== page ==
This winter's lackluster snow pack was well below average and has melted about four to six weeks earlier than usual. Phyllis Philipps, the Natural Resources Conservation Service (NRCS) state conservationist, reported that "statewide snowpack looks to have peaked around March 12, a month ahead of the average peak date, and began melting in late March at rates typically not observed until May."
As of May 14, the snow pack in the Gunnison River Basin was at 11 percent of average. As a whole, the state's snowpack is at just 19 percent of average. Both April and March had snowpack conditions similar to those measured in 2002, which resulted in record setting drought conditions. Gary Shellhorn, hydrologist for the U.S. Forest Service, has observed from stream gauge data "that this spring we have gone from winter base flow conditions in the mountain streams to summer flow conditions, there was essentially no peak flow this spring, much like stream flows in 2002."
The U.S. Drought Monitor for Colorado (released on May 15), a report produced by the National Drought Mitigation Center indicates that drought ranges from moderate to severe in Montrose, Delta and Ouray counties. Conditions in the headwaters of the Gunnison River Basin are also problematic. Currently portions of Gunnison, Saguache and Hinsdale counties are in severe drought.
The valleys of Lower Gunnsion Basin rely on water stored in the snowpack and reservoirs found throughout the upper portion of the basin. Because of increasing drought conditions, it's likely our water use this year will rely even more heavily on water stored in local reservoirs. Since April 1 water storage in Blue Mesa has fallen just over 2 percent, which equates to a loss of about 15,000 acre-feet. The NRCS warns "stored water may help alleviate conditions early in the season; however water users should be aware of the potential for late season shortages."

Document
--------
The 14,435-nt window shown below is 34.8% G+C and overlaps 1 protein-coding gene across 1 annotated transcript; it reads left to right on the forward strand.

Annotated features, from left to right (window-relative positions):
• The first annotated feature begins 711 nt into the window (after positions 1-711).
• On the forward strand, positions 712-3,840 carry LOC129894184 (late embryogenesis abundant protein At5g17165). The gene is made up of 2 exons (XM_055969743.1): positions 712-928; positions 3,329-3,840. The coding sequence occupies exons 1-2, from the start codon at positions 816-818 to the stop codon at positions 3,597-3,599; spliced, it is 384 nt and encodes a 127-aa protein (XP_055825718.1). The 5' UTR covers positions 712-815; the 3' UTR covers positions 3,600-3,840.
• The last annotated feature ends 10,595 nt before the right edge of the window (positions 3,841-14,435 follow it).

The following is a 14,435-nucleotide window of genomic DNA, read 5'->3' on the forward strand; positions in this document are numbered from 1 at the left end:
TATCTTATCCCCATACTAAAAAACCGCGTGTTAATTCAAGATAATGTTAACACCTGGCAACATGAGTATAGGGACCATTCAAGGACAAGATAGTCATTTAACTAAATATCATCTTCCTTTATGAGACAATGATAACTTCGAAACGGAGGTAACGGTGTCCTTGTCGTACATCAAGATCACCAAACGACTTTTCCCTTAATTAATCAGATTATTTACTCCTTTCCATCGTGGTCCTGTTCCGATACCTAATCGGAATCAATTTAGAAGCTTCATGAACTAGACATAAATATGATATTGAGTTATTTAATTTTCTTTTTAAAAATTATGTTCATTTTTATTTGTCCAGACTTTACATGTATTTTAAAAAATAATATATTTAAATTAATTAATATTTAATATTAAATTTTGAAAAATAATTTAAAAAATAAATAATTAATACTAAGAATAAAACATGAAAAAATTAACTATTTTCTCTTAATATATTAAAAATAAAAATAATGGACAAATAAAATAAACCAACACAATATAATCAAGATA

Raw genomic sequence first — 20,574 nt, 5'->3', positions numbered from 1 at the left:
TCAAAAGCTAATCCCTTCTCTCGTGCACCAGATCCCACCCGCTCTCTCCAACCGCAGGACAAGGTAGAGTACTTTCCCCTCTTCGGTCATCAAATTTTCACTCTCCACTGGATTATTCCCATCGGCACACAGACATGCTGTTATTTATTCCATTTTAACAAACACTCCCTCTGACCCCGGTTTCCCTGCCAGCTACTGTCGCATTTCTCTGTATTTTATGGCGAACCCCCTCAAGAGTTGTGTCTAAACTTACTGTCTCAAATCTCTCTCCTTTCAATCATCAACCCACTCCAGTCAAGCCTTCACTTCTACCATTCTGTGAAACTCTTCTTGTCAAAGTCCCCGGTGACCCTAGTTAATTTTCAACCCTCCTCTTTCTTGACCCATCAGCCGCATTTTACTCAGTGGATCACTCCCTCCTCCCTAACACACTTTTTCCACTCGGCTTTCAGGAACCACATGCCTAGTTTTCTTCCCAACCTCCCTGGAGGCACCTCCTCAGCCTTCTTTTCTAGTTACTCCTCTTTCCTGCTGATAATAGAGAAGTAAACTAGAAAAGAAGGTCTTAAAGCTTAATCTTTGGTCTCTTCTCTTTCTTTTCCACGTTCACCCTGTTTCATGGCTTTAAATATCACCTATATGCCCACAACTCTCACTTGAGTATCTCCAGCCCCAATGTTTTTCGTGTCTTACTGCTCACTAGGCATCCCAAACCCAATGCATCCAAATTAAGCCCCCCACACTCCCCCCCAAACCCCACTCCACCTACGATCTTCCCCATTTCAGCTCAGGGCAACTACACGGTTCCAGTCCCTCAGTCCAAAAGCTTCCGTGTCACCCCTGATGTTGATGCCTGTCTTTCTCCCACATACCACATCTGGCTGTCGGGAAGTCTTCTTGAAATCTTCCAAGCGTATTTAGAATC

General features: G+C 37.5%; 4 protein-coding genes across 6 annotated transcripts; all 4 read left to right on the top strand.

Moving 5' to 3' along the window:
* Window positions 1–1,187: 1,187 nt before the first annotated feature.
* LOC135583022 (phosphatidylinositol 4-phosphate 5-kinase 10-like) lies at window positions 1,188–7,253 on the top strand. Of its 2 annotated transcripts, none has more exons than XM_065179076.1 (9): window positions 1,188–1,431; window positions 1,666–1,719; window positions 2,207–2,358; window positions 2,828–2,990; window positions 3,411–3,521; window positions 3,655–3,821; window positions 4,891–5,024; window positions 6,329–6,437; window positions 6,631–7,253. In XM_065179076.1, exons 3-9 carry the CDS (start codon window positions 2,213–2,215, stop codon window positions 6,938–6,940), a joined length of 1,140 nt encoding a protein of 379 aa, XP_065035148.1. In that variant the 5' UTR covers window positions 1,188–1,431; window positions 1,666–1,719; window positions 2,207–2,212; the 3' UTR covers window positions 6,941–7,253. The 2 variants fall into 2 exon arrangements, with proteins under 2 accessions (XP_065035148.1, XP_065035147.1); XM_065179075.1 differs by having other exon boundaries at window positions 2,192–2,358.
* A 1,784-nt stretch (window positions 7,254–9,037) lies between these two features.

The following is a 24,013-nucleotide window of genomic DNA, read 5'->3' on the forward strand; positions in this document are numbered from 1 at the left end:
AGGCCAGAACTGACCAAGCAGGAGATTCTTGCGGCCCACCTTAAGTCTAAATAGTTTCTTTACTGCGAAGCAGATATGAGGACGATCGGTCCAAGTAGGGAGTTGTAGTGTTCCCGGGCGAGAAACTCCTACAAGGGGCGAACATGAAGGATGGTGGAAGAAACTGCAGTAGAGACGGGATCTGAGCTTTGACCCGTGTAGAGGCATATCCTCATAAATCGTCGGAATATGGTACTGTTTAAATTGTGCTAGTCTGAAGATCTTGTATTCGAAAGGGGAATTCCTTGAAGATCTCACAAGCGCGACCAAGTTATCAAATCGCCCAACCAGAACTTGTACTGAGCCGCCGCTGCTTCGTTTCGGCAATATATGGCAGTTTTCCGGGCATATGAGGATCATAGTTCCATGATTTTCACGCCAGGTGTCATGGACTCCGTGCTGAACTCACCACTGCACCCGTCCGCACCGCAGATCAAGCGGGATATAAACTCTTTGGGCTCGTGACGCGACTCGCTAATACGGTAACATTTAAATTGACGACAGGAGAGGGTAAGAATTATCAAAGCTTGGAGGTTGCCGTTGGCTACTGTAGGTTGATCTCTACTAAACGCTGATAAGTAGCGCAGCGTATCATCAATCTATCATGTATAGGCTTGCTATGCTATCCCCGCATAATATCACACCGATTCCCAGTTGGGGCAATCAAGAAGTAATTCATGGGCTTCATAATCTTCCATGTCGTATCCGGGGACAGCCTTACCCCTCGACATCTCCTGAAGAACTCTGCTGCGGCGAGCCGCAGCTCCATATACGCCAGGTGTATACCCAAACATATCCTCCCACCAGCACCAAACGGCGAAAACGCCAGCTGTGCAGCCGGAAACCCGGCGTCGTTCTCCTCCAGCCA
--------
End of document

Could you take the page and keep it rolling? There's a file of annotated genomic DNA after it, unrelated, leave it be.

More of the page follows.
Wise water use practices are more critical than ever and you are essential in this effort. An irrigation investigation by Colorado State University extension staff in the Grand Valley found that home owners often apply up to 40 percent more water than their lawns actually require. This indicates there is a substantial opportunity for water conservation and savings.
What simple changes can you make to save water? Start with the basics — do you efficiently deliver a proper amount of water to your lawn or plants? It's been universally tested sidewalks, driveways and paved areas will not grow . . . so there's no need to water them! Water your lawn during the cooler portions of the day and avoid water application from 10 a.m. to 4 p.m. when a significant portion of the water will be lost to evaporation. To save additional water, use drought tolerant plants in your next landscaping project.
For additional information check out these websites: CSU Extension provides detailed lawn and garden recommendations at westernslopeturf.org or www.ext.colostate.edu/drought/water_wise.html
For indoor and outdoor water use the Colorado Foundation for Water Education created the Citizens Guide to Colorado Water Conservation. The Citizen's Guide is available at www.cfwe.org.
The Grand Valley Irrigation Providers has an excellent website with suggestions for wise water use in western Colorado at www.
Your efforts to save water will pay dividends. The Lower Gunnison Basin has outstanding natural resources and high quality agriculture which fosters excellent water-based recreation and a strong economy. Wise water use will ensure clean water and sufficient flows in our rivers, canals and spigots. Specifically, wise water use prevents pollution (e.g. more efficient irrigation minimizes deep percolation and can limit salinity and selenium mobilization and inputs to local waterways). Efficient water use will also ease other pollution problems such as stormwater runoff and nutrients such as nitrogen and phosphorus. And perhaps more importantly, wise water use can save you money by reducing utility bills.
This article is provided by the Lower Gunnison Basin Wise Water Use Council.blog comments powered by Disqus